It seems ElasticSearch uses this: https://www.elastic.co/guide/en/elasticsearch/reference/5.x/search-request-scroll.html#_clear_scroll_api

Which means Netty support this.

Like mentionned in comments it may not be the case anymore

Solution 12

This is not defined.

A payload within a DELETE request message has no defined semantics; sending a payload body on a DELETE request might cause some existing implementations to reject the request.

Solution 13

In case anyone is running into this issue testing, No, it is not universally supported.

I am currently testing with Sahi Pro and it is very apparent a http DELETE call strips any provided body data (a large list of IDs to delete in bulk, as per endpoint design).

I have been in contact with them several times, also sent three separate packages of scripts, images and logs for them to review and they still have not confirmed this. A failed patch, and a missed conference calls by their support later and I still haven't gotten a solid answer.

I am certain Sahi does not support this, and I would imagine many other tools follow suite.

Solution 14

Practical answer: NO

Some clients and servers ignore or even delete the body in DELETE request. In some rare cases they fail and return an error.

Solution 15

Several other answers mention RFC 7231 which had effectively said that a DELETE request is allowed to have a body but it is not recommended.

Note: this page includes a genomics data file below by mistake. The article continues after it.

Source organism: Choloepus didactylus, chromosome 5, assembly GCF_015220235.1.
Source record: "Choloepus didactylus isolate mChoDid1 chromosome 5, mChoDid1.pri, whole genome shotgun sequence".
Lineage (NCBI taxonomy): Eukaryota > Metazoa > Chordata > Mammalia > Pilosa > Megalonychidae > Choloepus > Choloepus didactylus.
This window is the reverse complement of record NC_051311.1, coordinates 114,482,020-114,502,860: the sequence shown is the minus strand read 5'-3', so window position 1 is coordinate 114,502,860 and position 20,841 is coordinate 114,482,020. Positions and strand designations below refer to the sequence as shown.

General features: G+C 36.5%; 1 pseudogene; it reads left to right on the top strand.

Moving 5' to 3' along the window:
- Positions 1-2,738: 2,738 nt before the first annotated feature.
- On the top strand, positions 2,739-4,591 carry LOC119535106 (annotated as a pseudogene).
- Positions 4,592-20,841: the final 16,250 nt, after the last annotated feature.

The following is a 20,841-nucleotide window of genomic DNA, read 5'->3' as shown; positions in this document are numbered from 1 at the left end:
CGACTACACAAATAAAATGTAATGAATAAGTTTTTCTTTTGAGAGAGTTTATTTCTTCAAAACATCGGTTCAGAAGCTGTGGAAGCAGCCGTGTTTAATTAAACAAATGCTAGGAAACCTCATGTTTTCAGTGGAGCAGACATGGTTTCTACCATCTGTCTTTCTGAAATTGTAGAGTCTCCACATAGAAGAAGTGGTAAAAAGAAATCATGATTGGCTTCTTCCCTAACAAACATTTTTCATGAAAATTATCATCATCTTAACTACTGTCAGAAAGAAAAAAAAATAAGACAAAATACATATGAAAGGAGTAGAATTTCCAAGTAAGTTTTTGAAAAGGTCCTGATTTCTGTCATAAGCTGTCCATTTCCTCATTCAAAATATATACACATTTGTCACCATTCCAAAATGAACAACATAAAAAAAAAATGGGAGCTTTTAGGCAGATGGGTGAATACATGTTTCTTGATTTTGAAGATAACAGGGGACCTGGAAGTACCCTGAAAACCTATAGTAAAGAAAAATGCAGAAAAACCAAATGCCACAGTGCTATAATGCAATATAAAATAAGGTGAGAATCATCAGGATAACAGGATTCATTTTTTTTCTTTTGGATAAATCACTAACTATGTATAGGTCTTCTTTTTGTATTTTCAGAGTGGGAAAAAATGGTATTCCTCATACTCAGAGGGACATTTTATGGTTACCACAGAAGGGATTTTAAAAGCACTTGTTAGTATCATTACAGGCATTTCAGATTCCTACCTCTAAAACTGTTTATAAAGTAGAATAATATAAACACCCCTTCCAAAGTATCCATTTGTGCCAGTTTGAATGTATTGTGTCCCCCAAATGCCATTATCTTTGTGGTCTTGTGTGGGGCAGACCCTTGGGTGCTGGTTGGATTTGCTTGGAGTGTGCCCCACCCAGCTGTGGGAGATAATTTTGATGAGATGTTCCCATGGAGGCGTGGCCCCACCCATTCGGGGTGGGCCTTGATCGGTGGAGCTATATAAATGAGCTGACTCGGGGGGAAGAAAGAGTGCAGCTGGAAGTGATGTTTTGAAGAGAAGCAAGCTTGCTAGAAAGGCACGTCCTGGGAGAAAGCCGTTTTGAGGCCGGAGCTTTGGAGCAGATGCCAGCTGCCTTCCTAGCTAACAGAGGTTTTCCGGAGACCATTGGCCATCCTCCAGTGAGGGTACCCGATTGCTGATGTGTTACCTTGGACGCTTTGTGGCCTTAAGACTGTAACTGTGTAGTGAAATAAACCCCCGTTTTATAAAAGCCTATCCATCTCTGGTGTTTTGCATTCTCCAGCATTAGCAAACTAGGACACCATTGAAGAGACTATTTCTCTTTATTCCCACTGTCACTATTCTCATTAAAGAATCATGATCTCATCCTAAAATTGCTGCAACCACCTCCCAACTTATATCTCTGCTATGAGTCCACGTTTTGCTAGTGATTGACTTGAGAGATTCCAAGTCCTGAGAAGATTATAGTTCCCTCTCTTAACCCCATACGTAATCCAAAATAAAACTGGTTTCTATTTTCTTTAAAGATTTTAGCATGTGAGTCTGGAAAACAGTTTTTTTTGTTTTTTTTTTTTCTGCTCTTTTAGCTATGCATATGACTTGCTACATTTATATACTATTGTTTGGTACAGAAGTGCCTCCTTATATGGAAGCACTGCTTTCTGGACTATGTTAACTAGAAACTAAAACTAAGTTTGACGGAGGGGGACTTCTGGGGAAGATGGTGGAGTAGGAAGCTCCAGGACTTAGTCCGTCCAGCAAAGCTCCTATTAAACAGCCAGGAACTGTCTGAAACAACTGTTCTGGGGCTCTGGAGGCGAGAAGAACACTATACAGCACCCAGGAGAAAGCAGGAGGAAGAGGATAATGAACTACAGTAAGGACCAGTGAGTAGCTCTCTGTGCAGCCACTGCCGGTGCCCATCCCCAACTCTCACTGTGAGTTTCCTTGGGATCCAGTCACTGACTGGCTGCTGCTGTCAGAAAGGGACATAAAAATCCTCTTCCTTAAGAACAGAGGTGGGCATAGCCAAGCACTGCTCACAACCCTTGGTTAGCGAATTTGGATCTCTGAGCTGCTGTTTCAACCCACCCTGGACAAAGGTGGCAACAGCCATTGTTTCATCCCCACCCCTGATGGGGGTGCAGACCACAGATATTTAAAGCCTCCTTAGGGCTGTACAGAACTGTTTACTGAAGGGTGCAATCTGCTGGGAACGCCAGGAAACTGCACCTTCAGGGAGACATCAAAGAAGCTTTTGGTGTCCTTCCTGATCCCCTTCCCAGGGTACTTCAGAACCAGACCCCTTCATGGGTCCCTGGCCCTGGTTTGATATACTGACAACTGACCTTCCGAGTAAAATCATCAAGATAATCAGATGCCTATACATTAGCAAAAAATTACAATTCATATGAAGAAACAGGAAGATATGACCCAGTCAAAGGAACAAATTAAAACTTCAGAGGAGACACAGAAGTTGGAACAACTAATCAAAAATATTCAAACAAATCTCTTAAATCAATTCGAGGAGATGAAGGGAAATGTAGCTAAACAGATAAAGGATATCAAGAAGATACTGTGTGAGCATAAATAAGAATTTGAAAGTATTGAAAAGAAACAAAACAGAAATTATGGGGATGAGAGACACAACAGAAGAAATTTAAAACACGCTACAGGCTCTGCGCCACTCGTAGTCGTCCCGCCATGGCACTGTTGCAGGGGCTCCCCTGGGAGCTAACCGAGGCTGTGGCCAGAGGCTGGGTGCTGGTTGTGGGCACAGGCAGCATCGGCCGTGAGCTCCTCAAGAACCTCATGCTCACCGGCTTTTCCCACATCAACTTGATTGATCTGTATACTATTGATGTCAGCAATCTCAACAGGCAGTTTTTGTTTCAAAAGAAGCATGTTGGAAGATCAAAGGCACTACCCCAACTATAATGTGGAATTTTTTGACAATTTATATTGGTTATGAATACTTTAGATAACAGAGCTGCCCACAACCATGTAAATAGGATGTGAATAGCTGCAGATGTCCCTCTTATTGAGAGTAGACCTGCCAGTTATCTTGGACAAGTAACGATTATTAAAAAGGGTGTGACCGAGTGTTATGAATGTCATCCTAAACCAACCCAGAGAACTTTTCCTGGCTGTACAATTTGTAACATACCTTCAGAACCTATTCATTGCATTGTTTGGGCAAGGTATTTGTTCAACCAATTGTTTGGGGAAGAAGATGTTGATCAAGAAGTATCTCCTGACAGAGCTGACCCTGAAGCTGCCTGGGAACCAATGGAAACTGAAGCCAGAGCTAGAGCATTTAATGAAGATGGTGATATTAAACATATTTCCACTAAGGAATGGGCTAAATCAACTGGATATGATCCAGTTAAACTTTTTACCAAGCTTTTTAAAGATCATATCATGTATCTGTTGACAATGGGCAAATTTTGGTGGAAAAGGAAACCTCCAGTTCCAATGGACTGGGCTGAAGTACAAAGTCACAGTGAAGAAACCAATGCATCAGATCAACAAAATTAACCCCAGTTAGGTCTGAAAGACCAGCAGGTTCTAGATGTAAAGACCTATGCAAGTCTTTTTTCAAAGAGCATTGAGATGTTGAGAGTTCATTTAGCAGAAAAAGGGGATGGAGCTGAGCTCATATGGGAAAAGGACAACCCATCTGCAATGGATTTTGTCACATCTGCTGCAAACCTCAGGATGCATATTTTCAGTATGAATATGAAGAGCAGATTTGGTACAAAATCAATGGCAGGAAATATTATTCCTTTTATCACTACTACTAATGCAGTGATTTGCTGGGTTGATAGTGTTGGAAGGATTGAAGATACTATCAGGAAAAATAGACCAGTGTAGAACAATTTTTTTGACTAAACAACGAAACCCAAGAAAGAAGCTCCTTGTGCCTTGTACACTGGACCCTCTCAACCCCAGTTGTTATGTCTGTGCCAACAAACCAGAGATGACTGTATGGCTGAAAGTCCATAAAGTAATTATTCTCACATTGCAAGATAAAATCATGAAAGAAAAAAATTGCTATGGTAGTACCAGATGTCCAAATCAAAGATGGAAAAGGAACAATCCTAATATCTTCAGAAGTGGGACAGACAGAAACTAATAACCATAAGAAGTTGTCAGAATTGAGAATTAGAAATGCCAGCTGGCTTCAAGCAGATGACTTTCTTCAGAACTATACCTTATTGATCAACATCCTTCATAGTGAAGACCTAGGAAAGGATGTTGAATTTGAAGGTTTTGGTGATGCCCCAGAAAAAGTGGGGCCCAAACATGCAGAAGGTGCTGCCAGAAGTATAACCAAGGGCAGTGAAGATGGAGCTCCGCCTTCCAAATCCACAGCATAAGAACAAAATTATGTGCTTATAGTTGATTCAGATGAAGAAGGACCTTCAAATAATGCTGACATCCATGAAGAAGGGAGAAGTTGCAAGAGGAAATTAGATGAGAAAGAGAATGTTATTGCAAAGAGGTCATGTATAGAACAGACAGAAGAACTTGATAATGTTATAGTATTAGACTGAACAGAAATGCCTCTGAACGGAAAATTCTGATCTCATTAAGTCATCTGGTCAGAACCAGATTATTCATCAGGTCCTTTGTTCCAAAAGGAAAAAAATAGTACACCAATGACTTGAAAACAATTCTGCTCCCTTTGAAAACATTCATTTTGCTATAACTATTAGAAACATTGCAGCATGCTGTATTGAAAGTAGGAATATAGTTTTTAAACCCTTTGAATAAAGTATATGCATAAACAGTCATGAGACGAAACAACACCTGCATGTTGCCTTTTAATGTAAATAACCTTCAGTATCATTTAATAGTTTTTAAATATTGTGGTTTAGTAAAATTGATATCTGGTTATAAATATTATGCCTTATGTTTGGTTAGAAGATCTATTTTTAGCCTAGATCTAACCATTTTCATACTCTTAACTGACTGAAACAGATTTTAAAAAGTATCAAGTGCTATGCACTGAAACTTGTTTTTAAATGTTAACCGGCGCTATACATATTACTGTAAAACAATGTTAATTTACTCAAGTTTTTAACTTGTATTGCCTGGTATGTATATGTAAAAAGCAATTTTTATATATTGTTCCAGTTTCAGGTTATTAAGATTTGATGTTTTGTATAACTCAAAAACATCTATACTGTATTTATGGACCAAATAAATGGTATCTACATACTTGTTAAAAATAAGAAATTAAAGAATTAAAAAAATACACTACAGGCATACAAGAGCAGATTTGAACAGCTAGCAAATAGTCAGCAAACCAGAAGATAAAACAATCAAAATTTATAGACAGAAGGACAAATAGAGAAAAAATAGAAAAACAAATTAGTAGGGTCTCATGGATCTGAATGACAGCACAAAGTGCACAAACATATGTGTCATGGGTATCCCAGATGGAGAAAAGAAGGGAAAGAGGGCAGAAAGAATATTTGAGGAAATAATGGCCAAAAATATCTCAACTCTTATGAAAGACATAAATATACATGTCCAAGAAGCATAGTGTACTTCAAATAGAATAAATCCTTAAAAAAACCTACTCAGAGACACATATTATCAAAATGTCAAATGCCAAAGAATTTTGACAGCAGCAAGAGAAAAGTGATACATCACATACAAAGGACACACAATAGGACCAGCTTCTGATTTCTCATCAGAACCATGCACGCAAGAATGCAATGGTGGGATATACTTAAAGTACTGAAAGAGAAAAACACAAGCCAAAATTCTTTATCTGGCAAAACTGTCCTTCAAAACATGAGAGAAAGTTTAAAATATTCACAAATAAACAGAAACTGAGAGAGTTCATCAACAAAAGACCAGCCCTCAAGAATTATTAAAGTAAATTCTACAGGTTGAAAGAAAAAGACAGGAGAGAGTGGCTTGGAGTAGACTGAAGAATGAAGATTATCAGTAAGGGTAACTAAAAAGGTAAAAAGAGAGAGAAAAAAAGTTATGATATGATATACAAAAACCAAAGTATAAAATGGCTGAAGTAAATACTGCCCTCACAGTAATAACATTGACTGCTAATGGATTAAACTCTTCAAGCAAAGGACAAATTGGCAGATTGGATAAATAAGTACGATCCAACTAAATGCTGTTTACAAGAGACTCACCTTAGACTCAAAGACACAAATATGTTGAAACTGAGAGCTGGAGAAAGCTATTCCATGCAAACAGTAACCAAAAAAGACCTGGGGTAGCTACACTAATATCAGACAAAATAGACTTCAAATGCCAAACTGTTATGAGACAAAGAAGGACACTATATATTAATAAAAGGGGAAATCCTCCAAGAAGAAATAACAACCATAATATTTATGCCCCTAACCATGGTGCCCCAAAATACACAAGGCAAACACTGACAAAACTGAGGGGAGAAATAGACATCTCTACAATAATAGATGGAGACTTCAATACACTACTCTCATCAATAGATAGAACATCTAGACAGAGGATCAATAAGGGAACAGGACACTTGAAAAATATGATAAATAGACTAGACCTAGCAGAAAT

In 2022, RFC 7231 was superseded by RFC 9110: HTTP Semantics, which now says:

[...] content received in a DELETE request has no generally defined semantics, cannot alter the meaning or target of the request, and might lead some implementations to reject the request and close the connection [...]. A client SHOULD NOT generate content in a DELETE request unless it is made directly to an origin server that has previously indicated, in or out of band, that such a request has a purpose and will be adequately supported. An origin server SHOULD NOT rely on private agreements to receive content, since participants in HTTP communication are often unaware of intermediaries along the request chain.

This language has been strengthened from the previous language, to say that even though it is allowed, you really need to be very careful when using it because (for example) some users might be behind a proxy that would strip the body from the request in order to combat "request smuggling".

Solution 16

Might be the below GitHUb url will help you, to get the answer. Actually, Application Server like Tomcat, Weblogic denying the HTTP.DELETE call with request payload. So keeping these all things in mind, I have added example in github,please have a look into that